The augmented sixth, like most chromatic chords, usually leads to V. While the diminished seventh and secondary dominant are diatonic chords taken out of context, the augmented sixths does not have a direct diatonic origin.
The outer voices of examples a) and b) both move from a major sixth to an octave in contrary motion. The first is a last inversion secondary dominant in C major, while the second is a phrygian cadence in C minor. The voice-leading of example c) includes both the Ab from the phrygian and the F# from the secondary dominant, resolving the interval of an augmented sixth by semitone in contrary motion to an octave. This is not to say that the augmented sixth is based on these progressions, merely that it is a similar, but intensified, progression to the dominant. More important than possible harmonic origins is the voice-leading of the augmented sixth rising expanding to an octave. The three types of augmented sixth all share this characteristic but each have slightly different inner voices. The effect in all three cases is of a strong tension (the dissonant augmented sixth) resolving onto the dominant (chord V).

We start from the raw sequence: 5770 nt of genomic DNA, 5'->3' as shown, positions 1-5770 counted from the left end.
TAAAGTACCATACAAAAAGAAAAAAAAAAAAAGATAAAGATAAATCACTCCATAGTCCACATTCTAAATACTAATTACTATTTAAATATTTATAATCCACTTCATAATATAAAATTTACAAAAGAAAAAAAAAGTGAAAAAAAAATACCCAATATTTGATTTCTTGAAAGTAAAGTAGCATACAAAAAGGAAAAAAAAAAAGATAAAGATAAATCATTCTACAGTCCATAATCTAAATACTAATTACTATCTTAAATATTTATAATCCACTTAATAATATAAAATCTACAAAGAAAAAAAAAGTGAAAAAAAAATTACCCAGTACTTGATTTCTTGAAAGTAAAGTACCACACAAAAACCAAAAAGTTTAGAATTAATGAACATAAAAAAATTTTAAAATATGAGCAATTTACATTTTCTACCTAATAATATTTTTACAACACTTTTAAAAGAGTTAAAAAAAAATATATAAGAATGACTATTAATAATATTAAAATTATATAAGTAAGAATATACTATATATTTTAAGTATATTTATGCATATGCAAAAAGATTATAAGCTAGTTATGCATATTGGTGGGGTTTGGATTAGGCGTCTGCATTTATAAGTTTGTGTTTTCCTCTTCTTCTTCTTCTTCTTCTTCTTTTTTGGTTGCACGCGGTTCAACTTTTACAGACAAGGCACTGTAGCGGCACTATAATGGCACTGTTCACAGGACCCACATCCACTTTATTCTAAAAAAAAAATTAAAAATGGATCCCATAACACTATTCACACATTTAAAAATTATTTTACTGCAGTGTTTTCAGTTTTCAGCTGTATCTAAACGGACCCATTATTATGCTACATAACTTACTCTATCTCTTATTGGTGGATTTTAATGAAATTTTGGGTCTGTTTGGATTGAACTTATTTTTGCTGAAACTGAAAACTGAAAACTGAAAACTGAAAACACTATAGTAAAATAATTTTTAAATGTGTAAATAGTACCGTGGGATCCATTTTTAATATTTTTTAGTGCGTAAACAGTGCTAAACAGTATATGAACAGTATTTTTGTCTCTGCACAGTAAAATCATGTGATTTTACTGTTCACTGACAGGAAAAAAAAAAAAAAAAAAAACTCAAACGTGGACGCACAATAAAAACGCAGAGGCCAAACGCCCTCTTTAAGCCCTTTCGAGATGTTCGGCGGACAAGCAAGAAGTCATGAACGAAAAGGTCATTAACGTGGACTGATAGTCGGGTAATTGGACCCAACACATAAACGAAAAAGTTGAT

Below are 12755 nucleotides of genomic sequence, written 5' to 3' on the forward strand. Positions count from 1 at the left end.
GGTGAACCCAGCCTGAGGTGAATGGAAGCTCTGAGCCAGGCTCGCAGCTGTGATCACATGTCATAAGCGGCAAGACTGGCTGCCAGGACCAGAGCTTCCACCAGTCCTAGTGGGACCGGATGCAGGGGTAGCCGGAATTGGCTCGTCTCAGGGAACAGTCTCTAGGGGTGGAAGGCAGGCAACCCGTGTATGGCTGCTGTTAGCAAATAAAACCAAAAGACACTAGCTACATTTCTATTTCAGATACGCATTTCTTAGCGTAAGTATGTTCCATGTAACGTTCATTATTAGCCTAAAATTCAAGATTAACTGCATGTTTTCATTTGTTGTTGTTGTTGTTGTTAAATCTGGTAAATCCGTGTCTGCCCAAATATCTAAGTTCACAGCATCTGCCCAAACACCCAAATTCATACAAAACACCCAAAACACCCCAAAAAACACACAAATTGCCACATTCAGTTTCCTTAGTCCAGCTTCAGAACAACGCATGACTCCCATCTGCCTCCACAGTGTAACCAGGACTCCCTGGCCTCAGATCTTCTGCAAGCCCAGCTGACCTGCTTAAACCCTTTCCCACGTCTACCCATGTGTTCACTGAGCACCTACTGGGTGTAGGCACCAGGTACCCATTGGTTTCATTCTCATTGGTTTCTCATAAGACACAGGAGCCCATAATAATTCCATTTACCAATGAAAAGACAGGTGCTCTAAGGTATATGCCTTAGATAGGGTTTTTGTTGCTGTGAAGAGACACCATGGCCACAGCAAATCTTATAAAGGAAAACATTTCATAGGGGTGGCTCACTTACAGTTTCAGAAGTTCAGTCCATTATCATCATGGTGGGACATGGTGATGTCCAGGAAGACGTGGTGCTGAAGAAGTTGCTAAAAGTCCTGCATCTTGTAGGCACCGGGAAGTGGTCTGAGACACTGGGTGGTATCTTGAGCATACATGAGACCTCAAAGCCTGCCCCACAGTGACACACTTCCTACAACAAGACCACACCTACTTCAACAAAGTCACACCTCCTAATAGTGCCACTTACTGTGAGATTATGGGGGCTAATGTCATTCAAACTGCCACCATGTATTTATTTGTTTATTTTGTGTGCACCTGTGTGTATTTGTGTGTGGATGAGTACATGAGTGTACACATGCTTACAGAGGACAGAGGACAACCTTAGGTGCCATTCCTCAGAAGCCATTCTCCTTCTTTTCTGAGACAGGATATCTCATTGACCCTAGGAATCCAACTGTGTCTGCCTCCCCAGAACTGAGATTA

Italian augmented sixth
There is no good reason why the three different types of augmented sixth chord are named after European countries, but so many writers use them that there is no alternative but to adopt them.
The Italian augmented sixth is the most basic form - most similar to the phrygian cadence but with a raised sixth. It consists of the augmented sixth itself along with a major third above the root, and is the most common variant, particularly in earlier music (listen out for the Italian sixth near the beginning of Beethoven's famous Fifth Symphony).
French augmented sixth
This slightly more colourful sounding chord is more closely related to the secondary dominant than the Phrygian cadence. It is similar to progression b) in the first example but with the A lowered to Ab.
The German augmented sixth is enharmonically the same as a dominant seventh chord (it sounds the same but is 'spelt' differently). It has two possible which are theoretically dependent on the way the chord is spelt, but in practice composers do not bother with such niceties. Resolving the German sixth onto a cadential 6/4 makes it possible to avoid the parallel fifths that are the result of directly resolving onto the dominant (seen in the second example below).
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